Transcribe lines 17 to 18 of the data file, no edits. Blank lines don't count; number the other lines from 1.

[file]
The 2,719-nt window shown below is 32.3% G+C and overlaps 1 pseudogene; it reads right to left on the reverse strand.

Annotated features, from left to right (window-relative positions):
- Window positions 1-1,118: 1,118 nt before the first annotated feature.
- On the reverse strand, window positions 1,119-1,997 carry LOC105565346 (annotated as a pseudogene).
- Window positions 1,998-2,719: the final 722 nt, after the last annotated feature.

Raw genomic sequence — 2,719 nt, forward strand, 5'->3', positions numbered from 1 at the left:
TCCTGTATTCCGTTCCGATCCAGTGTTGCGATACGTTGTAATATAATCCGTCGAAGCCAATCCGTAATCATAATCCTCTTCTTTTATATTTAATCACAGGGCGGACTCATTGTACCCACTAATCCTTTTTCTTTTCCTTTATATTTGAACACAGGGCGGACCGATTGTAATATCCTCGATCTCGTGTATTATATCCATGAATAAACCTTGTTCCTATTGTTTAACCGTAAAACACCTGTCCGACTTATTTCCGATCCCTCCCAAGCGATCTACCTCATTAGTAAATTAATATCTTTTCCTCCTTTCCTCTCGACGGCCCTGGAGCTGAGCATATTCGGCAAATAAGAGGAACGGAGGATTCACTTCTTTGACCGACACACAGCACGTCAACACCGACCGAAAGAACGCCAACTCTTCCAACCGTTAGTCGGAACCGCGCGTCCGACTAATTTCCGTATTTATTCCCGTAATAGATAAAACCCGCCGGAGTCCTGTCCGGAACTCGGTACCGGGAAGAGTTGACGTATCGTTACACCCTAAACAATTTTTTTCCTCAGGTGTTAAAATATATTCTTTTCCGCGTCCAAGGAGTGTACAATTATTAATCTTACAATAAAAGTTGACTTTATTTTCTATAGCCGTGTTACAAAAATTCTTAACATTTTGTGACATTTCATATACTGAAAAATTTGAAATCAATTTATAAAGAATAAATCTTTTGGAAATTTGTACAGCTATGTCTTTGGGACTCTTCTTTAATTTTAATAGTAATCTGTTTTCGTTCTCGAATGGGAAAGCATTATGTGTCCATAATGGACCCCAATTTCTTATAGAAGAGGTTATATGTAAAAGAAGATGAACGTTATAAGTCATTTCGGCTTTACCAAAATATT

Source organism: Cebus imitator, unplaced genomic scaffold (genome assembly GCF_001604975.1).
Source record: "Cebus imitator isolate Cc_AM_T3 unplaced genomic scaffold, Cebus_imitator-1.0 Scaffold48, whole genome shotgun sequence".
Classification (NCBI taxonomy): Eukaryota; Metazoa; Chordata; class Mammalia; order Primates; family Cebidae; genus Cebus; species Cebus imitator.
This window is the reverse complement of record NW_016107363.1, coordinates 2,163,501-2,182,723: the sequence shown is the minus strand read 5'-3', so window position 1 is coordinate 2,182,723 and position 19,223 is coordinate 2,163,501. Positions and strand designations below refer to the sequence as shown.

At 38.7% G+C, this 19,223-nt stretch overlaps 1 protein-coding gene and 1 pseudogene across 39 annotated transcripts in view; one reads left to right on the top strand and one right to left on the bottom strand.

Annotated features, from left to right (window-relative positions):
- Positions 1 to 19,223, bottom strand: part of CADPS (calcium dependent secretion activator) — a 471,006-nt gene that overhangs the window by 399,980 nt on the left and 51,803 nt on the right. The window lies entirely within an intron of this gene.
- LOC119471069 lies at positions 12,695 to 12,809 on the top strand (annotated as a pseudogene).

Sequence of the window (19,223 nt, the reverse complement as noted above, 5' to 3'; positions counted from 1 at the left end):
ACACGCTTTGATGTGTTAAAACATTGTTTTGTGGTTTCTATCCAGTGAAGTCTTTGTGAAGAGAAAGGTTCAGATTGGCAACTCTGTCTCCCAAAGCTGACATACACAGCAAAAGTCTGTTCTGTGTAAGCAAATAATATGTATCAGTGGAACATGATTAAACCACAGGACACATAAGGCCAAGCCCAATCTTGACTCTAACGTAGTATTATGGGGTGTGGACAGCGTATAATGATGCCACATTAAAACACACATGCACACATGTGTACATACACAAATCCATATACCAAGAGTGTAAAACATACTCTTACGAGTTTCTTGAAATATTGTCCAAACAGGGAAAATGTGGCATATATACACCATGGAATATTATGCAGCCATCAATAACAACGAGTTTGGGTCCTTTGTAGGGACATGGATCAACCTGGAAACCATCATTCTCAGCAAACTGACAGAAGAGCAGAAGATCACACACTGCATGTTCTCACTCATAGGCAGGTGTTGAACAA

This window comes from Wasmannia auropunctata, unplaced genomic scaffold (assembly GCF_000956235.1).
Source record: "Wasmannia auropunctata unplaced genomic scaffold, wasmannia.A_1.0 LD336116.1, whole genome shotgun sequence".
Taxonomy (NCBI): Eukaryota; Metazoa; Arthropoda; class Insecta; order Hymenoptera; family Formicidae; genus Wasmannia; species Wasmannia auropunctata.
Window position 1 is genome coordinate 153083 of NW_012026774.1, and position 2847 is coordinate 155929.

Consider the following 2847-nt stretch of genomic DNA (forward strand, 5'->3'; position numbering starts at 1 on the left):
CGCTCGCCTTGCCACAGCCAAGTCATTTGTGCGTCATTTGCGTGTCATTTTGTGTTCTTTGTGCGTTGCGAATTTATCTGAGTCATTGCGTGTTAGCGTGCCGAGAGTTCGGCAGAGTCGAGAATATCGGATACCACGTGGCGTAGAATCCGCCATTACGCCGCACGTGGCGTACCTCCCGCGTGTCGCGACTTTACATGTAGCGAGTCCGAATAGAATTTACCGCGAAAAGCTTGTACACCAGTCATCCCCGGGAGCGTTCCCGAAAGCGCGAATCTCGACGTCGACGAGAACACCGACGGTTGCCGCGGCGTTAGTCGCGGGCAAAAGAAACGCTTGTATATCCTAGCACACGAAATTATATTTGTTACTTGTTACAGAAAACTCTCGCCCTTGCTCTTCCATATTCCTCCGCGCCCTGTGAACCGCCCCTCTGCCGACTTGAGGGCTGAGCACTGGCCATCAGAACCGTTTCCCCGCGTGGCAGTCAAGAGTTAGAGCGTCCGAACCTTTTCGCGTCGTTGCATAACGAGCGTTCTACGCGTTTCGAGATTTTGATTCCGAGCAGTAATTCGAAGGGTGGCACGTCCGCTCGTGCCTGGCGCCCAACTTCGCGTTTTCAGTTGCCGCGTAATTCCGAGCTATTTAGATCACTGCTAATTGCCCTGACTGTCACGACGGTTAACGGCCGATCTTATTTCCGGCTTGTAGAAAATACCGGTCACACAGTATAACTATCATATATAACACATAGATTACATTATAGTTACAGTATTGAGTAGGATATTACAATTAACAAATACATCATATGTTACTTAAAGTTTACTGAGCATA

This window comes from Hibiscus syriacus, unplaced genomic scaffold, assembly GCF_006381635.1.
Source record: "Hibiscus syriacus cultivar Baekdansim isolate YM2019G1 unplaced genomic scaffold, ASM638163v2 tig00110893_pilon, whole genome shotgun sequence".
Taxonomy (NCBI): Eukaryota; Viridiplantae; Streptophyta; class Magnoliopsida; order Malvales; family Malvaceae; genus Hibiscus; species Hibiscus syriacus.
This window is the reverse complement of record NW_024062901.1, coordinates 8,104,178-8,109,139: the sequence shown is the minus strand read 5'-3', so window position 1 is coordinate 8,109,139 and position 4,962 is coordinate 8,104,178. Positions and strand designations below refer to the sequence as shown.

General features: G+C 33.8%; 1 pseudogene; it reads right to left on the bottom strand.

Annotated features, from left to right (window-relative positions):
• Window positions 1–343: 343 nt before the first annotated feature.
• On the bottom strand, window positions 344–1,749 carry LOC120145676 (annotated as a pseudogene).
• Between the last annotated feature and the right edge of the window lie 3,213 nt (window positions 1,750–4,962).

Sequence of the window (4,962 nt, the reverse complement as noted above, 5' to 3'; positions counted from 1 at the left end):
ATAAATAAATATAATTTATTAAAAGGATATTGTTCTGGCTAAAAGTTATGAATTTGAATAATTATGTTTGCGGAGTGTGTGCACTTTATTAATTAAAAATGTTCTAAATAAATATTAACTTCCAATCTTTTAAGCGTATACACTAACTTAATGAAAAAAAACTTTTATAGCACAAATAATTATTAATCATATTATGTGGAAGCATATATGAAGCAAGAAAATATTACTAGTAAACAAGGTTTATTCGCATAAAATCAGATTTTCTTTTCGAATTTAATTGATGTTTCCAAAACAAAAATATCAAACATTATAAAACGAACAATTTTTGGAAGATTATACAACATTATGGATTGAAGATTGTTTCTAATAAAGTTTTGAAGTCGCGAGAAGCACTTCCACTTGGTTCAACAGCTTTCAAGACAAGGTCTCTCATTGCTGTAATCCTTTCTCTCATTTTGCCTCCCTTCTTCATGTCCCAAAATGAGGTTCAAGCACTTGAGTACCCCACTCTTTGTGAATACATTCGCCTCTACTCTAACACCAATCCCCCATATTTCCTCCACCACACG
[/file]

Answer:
ACACGCTTTGATGTGTTAAAACATTGTTTTGTGGTTTCTATCCAGTGAAGTCTTTGTGAAGAGAAAGGTTCAGATTGGCAACTCTGTCTCCCAAAGCTGACATACACAGCAAAAGTCTGTTCTGTGTAAGCAAATAATATGTATCAGTGGAACATGATTAAACCACAGGACACATAAGGCCAAGCCCAATCTTGACTCTAACGTAGTATTATGGGGTGTGGACAGCGTATAATGATGCCACATTAAAACACACATGCACACATGTGTACATACACAAATCCATATACCAAGAGTGTAAAACATACTCTTACGAGTTTCTTGAAATATTGTCCAAACAGGGAAAATGTGGCATATATACACCATGGAATATTATGCAGCCATCAATAACAACGAGTTTGGGTCCTTTGTAGGGACATGGATCAACCTGGAAACCATCATTCTCAGCAAACTGACAGAAGAGCAGAAGATCACACACTGCATGTTCTCACTCATAGGCAGGTGTTGAACAA

This window comes from Wasmannia auropunctata, unplaced genomic scaffold (assembly GCF_000956235.1).